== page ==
So far in this series, I've partially deconstructed that difficult phrase “It’s all in your head,” and uncovered its source in Descartes’ desire to avoid being burned alive at the stake (really), and in the assumption that physical material reality (the body) matters more than the mind in understanding humanity. I also made the point that the conscious mind is influential in its own right, because when we direct our conscious attention to different tasks, we can actually physically change the body (ie the brain). So if the biomedical dualistic model that grew out of Descartes' research can’t work because it has no room for the mind, what then? How can we conceptualise what it is to be human?
Clearly, our physical biology is a necessary part of what makes us human. The physical environment that we need to survive also has to be considered.
Just as clearly, our mind/ consciousness/ psyche must be included. As Descartes observed, “I think, therefore I am”. The brain and mind interact in ways that we don’t always understand. When the brain changes, our personalities, expectations, and abilities can change – indeed, without a brain, we can’t have a mind. Yet when we direct our conscious attention to specific memories, when we deliberately behave in specific ways, we can not only change the brain’s action, but its form. People may like to assume that the body and mind exist separately, but the mental is inseparable from the physical.
We are also embedded in a complex social network of relationships with other people and organisations – our families, friends, workmates and work places and policies, education and health care providers, government systems and processes. On a large scale level, we can understand the impact of being on the negative side of governmental policies (e.g. Medicare, tax law, the marriage equality debate). Individually, we all know the pain of being out of sync with people or the subtle joy of being completely in sync with the people in our surroundings, and the effects that has on our drive to continue connecting, and on our general motivation and energy.
Finally, there is that part of ourselves that looks for the larger perspective and meaning. The most convenient label for it is spirituality. What is it to be human? What does it mean to be alive? What is my purpose? How should I interact with the world? How can I connect meaningfully to the sacred or divine? Why am I suffering? Do things happen for a reason? People have been asking these questions for as long as there have been people. As such, it is a universal human experience - something that touches us all. And usually, those who have found meaningful answers to those questions cope better with the ups and downs of life.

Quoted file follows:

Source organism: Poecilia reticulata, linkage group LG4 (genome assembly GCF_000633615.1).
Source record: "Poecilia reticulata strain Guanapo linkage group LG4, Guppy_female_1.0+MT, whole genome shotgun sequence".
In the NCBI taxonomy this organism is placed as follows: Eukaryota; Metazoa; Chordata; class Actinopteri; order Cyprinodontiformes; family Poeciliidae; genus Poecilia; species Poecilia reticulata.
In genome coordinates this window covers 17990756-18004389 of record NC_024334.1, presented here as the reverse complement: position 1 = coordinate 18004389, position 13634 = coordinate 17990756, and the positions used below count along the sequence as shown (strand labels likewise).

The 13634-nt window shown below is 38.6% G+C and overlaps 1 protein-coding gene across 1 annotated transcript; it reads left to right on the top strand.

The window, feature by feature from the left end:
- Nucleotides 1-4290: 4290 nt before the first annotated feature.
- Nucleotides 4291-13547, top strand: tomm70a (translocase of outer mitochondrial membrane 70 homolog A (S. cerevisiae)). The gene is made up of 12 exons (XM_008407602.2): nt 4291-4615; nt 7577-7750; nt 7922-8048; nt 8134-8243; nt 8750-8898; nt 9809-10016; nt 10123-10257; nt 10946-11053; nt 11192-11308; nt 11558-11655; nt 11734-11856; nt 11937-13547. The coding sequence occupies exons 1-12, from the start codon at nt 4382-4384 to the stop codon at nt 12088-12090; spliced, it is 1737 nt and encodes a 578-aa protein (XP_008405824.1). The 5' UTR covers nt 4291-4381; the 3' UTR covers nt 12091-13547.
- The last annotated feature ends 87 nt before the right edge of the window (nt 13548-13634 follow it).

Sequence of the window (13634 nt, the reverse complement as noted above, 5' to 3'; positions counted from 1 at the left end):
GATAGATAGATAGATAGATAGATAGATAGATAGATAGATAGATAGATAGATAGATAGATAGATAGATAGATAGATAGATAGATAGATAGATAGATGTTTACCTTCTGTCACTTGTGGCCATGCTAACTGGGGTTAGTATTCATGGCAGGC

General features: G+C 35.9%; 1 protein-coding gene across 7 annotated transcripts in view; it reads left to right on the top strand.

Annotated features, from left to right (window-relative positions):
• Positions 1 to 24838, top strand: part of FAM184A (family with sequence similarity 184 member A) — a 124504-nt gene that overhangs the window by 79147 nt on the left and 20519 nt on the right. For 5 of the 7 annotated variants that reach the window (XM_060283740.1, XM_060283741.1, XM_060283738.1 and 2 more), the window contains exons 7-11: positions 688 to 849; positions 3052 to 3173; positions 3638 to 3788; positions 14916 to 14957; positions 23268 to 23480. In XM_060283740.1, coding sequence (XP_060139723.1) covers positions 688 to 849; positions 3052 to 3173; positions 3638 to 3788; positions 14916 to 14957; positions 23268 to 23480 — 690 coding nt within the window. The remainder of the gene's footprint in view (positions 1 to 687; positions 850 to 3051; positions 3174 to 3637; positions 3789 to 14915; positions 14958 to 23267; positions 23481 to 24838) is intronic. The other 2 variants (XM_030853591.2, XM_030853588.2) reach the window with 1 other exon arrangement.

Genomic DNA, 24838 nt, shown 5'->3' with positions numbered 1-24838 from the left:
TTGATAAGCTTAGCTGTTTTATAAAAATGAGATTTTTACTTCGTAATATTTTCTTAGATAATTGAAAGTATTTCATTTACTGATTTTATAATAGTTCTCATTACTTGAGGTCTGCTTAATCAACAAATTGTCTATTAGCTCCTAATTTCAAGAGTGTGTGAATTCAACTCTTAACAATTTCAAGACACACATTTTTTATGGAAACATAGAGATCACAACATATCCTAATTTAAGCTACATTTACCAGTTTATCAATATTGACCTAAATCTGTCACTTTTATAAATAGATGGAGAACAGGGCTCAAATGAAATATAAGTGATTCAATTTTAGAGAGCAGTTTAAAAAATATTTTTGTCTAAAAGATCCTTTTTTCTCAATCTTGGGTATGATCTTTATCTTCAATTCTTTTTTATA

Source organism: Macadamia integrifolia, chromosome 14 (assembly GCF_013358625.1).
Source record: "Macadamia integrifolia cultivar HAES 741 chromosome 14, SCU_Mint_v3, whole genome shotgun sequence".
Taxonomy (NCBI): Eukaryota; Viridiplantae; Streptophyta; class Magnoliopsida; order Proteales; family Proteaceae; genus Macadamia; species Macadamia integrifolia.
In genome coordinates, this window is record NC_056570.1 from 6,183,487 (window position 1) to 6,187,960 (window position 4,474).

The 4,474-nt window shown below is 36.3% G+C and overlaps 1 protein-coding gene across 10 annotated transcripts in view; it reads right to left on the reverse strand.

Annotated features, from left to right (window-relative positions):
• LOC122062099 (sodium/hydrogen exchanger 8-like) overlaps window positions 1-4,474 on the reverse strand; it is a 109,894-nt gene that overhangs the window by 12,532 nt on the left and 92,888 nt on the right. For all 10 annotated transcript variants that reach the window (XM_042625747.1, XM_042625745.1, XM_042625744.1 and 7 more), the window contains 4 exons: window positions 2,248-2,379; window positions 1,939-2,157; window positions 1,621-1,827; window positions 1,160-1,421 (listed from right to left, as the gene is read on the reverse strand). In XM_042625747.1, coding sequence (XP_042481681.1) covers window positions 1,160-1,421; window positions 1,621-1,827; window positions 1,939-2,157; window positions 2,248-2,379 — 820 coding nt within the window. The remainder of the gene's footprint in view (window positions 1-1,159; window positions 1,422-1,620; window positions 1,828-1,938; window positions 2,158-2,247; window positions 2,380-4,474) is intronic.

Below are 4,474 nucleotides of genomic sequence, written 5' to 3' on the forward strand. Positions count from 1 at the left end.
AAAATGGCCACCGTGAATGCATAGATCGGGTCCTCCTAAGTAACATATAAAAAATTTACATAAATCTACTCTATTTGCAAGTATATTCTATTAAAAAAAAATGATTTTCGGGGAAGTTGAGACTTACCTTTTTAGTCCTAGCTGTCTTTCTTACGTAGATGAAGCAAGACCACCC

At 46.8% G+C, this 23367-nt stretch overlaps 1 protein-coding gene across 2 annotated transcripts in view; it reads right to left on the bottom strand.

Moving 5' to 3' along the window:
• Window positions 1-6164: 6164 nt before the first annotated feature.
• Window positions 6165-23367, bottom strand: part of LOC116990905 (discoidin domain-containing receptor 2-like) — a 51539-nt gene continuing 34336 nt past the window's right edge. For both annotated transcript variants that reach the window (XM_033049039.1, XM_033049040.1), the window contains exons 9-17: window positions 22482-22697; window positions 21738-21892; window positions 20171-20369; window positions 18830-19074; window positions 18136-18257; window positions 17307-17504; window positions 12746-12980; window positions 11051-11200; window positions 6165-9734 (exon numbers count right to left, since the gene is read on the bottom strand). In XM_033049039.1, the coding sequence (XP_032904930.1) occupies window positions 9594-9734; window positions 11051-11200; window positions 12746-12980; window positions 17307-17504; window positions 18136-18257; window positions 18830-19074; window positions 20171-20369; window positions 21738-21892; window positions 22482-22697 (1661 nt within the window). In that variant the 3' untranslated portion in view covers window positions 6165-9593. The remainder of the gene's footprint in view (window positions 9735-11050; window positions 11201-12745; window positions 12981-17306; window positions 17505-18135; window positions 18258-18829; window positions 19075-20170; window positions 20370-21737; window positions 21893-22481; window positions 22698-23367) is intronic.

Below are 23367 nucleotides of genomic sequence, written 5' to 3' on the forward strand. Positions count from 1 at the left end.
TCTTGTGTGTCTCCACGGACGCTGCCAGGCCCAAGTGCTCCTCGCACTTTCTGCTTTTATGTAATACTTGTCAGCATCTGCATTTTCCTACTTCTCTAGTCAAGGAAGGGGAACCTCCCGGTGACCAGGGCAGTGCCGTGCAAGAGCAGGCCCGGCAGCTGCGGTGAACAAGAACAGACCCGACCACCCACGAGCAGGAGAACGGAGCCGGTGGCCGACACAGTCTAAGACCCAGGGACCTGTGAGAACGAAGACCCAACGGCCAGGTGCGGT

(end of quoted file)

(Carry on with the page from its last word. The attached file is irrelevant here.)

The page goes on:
So, the answer to the “all in your head” dismissive, dualistic model is what we call the biopsychosocial-spiritual model. (Sorry, I know it's a mouthful!) I conceptualise it like a set of four circles:
Now, let’s have some fun (yes, I know - I do have a strange definition of "fun") and put this back onto Descartes. Have a look - what do you think were the most influential factors affecting Descartes as he developed his theory of the mind? What were the things most in his favour? What were the things that acted against him? You could even copy this image and start drawing arrows from one factor to the next (e.g. male - white male privilege - education - scientific reputation...?)
Now stop and think for a moment, if you have reflected on the above figure. How has your mind been affected by looking at Descartes’ actions and beliefs in this way? What changed?
Maybe you'd like some ideas on how to apply it to yourself? Come back next time...
This is part three of a four-part series on this topic. If you don’t want to miss it, please subscribe to my site www.krystynakidson.com and I’ll let you know when it’s live.